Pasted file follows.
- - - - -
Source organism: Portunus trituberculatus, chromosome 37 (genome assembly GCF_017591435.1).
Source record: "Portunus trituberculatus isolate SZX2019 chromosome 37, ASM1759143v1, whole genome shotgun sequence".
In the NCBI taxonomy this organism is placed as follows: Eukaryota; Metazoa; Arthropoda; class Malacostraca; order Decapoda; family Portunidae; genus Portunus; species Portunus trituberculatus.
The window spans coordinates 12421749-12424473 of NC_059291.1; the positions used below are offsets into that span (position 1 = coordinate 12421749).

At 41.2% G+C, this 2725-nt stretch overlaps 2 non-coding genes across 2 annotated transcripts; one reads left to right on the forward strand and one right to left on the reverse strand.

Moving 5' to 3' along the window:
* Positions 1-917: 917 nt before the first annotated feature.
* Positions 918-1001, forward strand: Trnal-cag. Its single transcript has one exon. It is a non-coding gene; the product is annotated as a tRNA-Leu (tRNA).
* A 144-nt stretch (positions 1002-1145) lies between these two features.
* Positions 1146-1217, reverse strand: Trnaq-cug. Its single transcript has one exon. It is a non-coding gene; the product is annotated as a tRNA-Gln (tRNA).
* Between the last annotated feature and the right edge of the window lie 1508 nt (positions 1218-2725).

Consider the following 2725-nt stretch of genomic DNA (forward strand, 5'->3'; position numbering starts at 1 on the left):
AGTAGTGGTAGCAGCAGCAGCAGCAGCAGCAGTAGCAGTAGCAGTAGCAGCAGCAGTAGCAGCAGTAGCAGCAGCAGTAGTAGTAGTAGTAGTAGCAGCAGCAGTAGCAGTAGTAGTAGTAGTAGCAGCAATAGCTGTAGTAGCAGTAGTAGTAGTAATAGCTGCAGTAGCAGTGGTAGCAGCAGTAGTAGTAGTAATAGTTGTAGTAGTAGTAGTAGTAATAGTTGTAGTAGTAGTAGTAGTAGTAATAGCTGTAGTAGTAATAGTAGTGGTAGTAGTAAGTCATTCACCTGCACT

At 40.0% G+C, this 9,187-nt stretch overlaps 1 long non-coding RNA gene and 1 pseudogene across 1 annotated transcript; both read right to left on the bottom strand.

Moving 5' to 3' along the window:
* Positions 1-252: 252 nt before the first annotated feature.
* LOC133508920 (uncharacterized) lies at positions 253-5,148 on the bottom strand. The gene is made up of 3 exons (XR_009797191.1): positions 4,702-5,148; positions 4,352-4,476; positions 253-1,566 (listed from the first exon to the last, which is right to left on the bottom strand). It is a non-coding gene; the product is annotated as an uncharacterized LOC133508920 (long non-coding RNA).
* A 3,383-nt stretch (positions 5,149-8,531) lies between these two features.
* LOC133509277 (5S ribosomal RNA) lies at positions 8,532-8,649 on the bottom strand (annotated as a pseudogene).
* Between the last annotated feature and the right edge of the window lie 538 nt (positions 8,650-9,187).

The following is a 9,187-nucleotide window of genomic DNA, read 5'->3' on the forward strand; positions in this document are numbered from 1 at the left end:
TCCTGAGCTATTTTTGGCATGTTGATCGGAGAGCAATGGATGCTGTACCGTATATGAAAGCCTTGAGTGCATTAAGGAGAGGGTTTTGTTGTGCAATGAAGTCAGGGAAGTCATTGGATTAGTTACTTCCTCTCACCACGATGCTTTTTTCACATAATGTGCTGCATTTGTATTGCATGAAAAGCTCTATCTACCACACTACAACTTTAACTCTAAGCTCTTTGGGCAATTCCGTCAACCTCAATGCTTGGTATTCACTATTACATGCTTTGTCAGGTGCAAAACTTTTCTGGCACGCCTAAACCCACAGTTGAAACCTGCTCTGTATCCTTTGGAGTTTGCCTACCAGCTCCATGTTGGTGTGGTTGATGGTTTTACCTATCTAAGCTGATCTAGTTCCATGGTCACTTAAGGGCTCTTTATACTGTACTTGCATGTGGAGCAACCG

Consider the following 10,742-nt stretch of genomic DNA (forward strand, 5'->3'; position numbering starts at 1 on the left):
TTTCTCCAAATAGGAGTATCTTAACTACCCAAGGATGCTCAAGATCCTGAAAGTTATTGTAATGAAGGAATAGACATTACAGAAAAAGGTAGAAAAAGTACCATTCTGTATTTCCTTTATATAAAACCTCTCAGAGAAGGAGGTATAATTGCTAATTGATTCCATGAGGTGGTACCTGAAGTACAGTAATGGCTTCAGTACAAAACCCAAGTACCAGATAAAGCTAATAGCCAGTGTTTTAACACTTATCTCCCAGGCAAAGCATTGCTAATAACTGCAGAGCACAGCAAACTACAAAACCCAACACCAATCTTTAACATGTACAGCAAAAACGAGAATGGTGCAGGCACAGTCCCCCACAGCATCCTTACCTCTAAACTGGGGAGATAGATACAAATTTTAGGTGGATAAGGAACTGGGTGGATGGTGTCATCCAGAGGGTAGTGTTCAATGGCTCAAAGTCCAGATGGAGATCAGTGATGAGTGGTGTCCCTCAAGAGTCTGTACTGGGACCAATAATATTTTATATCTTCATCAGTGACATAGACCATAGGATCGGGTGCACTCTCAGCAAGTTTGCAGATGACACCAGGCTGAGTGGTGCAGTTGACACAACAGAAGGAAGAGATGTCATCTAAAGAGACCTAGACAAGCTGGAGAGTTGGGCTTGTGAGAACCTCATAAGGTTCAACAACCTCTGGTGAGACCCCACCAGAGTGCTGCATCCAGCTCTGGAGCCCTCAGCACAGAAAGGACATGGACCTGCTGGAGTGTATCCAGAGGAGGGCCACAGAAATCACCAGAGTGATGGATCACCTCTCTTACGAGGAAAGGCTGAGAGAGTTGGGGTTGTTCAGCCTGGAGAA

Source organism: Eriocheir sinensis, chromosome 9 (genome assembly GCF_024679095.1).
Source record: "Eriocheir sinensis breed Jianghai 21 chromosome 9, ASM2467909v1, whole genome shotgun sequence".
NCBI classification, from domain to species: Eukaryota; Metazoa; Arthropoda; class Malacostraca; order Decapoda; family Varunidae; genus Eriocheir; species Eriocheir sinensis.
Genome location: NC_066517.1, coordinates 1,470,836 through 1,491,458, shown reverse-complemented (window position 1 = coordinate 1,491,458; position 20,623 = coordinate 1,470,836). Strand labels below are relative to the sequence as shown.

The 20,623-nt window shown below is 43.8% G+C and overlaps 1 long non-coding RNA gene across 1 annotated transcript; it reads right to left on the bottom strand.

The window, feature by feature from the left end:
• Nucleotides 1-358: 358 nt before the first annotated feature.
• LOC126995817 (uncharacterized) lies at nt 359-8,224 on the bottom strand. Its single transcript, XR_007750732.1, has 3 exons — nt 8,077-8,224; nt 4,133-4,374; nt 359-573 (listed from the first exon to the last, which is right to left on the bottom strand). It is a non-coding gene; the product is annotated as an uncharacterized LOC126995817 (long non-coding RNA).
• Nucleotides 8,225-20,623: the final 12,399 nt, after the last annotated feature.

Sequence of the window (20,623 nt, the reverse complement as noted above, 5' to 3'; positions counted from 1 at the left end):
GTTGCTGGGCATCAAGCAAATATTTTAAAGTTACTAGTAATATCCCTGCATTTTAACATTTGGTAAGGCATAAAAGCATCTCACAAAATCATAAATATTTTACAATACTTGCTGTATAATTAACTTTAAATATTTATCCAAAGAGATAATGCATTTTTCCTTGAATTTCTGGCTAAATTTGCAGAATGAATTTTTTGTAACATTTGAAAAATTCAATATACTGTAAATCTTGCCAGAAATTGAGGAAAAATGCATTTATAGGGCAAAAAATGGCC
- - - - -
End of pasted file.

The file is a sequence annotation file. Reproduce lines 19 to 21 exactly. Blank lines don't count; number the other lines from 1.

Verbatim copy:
* LOC133509277 (5S ribosomal RNA) lies at positions 8,532-8,649 on the bottom strand (annotated as a pseudogene).
* Between the last annotated feature and the right edge of the window lie 538 nt (positions 8,650-9,187).

The following is a 9,187-nucleotide window of genomic DNA, read 5'->3' on the forward strand; positions in this document are numbered from 1 at the left end: